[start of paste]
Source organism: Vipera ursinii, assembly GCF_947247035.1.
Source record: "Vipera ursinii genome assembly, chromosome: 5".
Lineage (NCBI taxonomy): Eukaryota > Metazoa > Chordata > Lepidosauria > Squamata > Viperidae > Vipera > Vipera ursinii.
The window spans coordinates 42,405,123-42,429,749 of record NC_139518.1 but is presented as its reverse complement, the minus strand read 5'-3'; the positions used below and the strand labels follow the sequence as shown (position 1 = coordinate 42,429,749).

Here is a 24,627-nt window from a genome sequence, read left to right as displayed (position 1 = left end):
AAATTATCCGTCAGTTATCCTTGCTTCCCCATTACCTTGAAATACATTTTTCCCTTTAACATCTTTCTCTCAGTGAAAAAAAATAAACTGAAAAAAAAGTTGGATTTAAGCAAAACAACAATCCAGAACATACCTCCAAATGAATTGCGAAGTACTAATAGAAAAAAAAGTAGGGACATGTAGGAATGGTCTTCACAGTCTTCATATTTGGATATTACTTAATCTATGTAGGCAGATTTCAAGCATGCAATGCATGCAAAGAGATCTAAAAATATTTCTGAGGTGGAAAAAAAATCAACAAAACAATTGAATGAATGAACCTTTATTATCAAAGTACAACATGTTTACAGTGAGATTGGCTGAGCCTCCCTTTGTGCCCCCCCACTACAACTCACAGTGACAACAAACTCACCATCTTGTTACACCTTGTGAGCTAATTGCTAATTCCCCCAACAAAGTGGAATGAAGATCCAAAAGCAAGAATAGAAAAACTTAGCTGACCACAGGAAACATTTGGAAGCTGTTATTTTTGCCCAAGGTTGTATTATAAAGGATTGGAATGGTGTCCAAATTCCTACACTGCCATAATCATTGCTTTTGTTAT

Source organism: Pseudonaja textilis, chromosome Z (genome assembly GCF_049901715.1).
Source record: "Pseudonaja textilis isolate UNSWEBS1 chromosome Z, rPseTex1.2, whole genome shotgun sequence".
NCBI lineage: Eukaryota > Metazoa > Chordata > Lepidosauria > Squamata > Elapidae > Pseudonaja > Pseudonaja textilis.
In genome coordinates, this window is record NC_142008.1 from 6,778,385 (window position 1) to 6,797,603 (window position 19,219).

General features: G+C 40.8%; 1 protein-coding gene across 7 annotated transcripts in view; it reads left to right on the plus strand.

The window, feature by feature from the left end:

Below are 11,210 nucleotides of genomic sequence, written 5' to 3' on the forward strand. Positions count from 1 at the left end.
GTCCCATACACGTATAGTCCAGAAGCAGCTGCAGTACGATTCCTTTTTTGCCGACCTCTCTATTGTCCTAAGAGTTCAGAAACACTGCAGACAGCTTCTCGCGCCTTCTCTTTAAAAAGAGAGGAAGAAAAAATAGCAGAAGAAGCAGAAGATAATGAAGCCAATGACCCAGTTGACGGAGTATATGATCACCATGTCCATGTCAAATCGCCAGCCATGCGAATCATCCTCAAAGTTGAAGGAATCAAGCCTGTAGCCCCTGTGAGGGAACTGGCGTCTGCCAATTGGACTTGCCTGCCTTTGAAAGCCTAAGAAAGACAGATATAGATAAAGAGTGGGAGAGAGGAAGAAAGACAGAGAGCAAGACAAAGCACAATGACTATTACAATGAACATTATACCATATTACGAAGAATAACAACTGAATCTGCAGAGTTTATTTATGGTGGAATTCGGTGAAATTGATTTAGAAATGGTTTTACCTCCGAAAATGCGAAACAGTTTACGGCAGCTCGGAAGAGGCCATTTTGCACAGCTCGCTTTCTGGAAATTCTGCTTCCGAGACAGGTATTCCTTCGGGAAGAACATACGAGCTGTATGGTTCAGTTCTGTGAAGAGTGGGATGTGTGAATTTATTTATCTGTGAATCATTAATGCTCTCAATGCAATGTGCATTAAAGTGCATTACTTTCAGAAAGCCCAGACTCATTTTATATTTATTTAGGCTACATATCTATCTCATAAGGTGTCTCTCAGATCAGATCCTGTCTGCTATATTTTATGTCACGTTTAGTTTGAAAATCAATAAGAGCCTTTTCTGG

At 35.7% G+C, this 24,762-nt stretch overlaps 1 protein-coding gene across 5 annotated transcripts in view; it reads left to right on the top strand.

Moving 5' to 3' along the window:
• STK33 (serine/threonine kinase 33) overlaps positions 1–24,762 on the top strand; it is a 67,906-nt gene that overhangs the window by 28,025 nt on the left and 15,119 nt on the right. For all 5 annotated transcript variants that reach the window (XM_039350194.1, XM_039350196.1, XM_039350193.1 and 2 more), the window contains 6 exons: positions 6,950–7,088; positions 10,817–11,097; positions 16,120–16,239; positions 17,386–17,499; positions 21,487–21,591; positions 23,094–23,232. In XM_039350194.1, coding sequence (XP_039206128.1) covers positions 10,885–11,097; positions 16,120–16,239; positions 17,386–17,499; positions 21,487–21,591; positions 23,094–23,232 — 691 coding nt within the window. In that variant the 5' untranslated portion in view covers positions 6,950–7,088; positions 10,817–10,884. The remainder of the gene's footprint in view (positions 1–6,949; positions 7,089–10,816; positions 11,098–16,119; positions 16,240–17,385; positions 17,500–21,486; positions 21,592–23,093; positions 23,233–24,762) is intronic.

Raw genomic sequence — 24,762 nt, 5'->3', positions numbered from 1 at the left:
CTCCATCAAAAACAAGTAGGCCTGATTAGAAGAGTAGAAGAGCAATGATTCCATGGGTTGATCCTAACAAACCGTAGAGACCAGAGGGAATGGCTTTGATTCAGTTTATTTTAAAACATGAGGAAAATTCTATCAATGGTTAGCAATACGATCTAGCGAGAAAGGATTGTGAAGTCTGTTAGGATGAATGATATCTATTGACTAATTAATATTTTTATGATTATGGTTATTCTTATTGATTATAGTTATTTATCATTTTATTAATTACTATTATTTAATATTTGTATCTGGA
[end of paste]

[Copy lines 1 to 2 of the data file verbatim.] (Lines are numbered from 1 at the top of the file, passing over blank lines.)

Source organism: Vipera ursinii, assembly GCF_947247035.1.
Source record: "Vipera ursinii genome assembly, chromosome: 5".